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Rocket explosion raises questions about commercial space travel safety

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  • JUDY WOODRUFF:

    Let's turn to some concerns being raised all over again about the privatization of the U.S. space program.

    This follows the explosion last night of a rocket that was scheduled to go to the International Space Station. Seconds after launch, the rocket exploded at the Wallops Flight Facility in Virginia owned by Orbital Sciences Corporation and contracted through NASA. It was supposed to deliver 5,000 pounds of supplies and experiments to the space station.

    NASA reported no problems just before the launch. Now there are many questions about what went wrong and whether old engines are to blame.

    Our science correspondent, and resident space expert, Miles O'Brien joins us from South Carolina tonight.

    So, Miles, welcome back.

    Problems with the engine. What's known about what happened?

  • MILES O’BRIEN:

    Well, we can't say for certain, but all roads lead to suspicion about the engine.

    You have to ask yourself, what is operating at that stage of flight? First, you know, 10 seconds, give or take, is the first-stage engines, which are these 40-year-old engines. And we're not talking about 40-year-old technology. These are actually engines that go back to the Soviet era, were put in a warehouse, and were purchased by Orbital Sciences, refurbished, and put on this rocket.

    So, these were old engines, old designs. And you see the rocket kind of lurch, almost stop in its tracks. You see something falling through the plume. You see a discoloration in the rocket plume. And then very shortly thereafter, things go bad very quickly. Not long after that, they pushed the red button, which terminates the vehicle, as they say, the destruct button.

    So the suspicion is focused squarely on the engines.

  • JUDY WOODRUFF:

    Was there reason to suspect these engines ahead of time?

  • MILES O’BRIEN:

    Well, they have had some difficulty with them on test stands, a couple of incidents, as they tested them, where they actually blew up with fuel line problems, and other issues. They date back to the Soviet effort to go to the moon with the giant N1 rocket, which had multiple launchpad failures.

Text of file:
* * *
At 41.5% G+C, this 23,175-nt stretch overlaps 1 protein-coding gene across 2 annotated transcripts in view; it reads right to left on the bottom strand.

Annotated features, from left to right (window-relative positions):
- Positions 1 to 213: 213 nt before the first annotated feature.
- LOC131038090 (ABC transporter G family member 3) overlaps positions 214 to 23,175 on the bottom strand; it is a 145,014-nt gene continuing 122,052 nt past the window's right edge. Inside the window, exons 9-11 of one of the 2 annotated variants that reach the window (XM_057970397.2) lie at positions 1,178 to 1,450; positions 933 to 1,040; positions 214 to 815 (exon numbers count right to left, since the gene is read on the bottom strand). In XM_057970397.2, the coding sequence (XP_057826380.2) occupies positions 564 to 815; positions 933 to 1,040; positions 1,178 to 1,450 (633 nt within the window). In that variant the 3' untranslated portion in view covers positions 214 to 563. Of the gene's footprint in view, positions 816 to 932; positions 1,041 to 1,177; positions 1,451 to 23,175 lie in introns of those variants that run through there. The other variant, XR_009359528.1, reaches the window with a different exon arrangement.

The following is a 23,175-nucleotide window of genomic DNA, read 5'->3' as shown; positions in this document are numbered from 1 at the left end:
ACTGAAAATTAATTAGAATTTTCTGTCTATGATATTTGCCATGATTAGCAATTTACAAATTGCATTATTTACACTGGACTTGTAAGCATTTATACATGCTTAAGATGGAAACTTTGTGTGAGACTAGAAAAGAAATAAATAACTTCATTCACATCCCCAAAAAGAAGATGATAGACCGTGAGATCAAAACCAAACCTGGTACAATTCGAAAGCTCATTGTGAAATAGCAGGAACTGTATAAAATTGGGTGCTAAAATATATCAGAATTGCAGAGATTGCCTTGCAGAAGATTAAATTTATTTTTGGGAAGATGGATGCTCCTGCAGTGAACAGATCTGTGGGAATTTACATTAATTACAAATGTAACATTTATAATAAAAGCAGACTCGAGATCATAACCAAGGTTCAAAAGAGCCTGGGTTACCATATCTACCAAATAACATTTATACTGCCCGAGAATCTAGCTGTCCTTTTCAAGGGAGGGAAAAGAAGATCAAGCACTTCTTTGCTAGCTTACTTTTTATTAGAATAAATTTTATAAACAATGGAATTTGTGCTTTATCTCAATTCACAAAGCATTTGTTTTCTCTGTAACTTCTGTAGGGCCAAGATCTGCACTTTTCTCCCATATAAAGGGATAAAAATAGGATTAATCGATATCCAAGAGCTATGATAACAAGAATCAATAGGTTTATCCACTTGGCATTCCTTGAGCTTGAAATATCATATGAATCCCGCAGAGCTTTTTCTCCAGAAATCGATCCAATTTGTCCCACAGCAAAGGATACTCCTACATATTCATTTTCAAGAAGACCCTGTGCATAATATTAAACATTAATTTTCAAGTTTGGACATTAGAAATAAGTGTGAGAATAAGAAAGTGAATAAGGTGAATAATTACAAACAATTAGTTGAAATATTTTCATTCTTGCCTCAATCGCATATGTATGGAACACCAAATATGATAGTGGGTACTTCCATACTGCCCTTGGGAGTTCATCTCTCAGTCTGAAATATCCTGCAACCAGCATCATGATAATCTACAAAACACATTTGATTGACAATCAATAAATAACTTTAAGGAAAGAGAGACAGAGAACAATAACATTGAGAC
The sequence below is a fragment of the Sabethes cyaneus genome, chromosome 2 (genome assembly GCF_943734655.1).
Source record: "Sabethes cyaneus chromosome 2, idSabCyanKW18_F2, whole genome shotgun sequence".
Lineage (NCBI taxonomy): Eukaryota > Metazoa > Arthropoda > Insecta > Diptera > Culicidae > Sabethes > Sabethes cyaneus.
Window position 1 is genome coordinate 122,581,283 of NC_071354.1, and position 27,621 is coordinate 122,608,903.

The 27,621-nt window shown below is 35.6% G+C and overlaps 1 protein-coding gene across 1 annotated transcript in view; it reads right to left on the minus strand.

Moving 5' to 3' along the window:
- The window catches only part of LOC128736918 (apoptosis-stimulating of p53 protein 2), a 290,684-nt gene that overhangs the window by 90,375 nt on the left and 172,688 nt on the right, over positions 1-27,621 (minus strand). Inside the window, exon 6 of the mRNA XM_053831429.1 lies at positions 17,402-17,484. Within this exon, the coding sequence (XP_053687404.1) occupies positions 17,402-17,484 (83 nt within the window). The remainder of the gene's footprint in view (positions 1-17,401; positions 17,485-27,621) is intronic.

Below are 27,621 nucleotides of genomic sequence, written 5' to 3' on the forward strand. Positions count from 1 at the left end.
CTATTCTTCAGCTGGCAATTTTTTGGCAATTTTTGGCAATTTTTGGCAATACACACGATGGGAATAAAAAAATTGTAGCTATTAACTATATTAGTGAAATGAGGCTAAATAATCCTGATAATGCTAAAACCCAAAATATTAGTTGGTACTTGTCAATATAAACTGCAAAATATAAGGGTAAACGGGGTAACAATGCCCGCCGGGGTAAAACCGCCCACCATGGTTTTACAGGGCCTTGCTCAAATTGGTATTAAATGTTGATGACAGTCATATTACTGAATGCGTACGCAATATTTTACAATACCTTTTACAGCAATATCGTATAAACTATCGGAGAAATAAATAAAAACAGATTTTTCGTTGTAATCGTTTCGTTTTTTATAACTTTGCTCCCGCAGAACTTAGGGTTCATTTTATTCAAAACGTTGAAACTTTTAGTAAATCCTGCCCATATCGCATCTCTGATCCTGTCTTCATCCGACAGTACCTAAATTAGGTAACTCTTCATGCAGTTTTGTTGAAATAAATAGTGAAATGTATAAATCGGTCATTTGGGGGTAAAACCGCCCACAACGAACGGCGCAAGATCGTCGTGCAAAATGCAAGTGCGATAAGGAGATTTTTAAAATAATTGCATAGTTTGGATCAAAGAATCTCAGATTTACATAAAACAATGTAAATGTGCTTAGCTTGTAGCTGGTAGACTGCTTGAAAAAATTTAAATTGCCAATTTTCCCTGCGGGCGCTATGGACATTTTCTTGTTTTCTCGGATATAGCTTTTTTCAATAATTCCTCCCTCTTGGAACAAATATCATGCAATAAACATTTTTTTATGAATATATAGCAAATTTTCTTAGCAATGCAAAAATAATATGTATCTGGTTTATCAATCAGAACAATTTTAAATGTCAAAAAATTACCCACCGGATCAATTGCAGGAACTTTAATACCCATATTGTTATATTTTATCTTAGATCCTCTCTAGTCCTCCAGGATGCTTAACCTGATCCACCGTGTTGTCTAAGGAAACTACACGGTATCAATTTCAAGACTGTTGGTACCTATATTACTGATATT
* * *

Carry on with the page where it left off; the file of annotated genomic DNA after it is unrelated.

So these rockets have had trouble, but all rockets have trouble. This is a very difficult business going from zero to 17,500 miles per hour in the span of about 8.5 minutes. So, if you have the tiniest little leak or a turbo pump that goes awry, you're going to have problems. Things have to work perfectly.

  • JUDY WOODRUFF:

    Miles, how typical is it that engines that old are being used in spaceflight?

  • MILES O’BRIEN:

    I don't know of any other scenario where that has occurred, Judy. This is — this is unusual.

    And this is — says a lot about overall policy. Orbital Sciences, when it came time to pick an engine, didn't have a lot of places to go. There were no homegrown U.S. engines available to them. The Russians make another type of engine called an RD-180, a much bigger engine, but that engine was being purchased en masse by a consortium of Boeing and Lockheed Martin called the United Launch Alliance.

    And they were precluded from purchasing those engines. So they really didn't have any place to turn. This idea of taking these engines that were sitting in a warehouse, refurbishing them, and using them seemed to be the only alternative. And I think we can all agree it's probably better to build your own engines if you can.

  • JUDY WOODRUFF:

    And I noticed the Russians had a successful takeoff of one of their own rockets shortly after this — after this explosion and failure.

    Miles, just quickly, no safety issue with regard to the space station?

  • MILES O’BRIEN:

    No.

    And that launch points it out. There's plenty of paths to the station. That Russian Progress freighter is on its way. California-based SpaceX is on the docks to launch in December and February. The station — nobody on the station is going to go hungry.

  • JUDY WOODRUFF:

    And, finally, commercial space travel, does this raise a question about its viability in the future? Or is this considered a one-off?

  • MILES O’BRIEN:

    Well, it should raise questions, and rightly so. If you have an accident and you don't ask questions, you're never going to learn.

    The real question is, you know, NASA never has built a rocket on its own. It's always used contractors, Boeing and Lockheed Martin and their predecessor companies. What's different now is the way they do the contracts. They're not on the factory floor, as it were, watching how every bolt is turned and so forth.

    Instead, they're sort of, instead of being on the floor where the Ford is made, they're purchasing the car in the showroom, but with setting some parameters. And working out the right balance there, how to set the safety standards and how to fine-tune the level of scrutiny, is kind of a work in progress.

    And this will be one of the things that will come out of this investigation is, has the bar been set properly both on safety and the level of scrutiny that NASA is applying to these commercial entities?

  • JUDY WOODRUFF:

    And, again, thankfully, no loss of life, no injuries.

  • MILES O’BRIEN:

    Yes. Yes.

  • JUDY WOODRUFF:

    Miles O'Brien, we thank you.

  • MILES O’BRIEN:

    You're welcome, Judy.

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